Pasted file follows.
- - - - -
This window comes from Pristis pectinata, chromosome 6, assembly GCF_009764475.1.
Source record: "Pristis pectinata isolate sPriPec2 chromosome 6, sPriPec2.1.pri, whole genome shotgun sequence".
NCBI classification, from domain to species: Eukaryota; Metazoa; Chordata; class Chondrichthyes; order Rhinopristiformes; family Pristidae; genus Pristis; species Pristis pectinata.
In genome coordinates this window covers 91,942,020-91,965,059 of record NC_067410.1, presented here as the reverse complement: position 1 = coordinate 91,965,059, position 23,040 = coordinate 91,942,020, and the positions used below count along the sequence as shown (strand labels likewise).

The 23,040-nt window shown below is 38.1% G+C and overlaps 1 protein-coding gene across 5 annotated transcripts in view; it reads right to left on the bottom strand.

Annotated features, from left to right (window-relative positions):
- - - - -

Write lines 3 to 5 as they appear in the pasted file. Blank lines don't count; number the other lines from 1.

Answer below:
NCBI classification, from domain to species: Eukaryota; Metazoa; Chordata; class Chondrichthyes; order Rhinopristiformes; family Pristidae; genus Pristis; species Pristis pectinata.
In genome coordinates this window covers 91,942,020-91,965,059 of record NC_067410.1, presented here as the reverse complement: position 1 = coordinate 91,965,059, position 23,040 = coordinate 91,942,020, and the positions used below count along the sequence as shown (strand labels likewise).

The 23,040-nt window shown below is 38.1% G+C and overlaps 1 protein-coding gene across 5 annotated transcripts in view; it reads right to left on the bottom strand.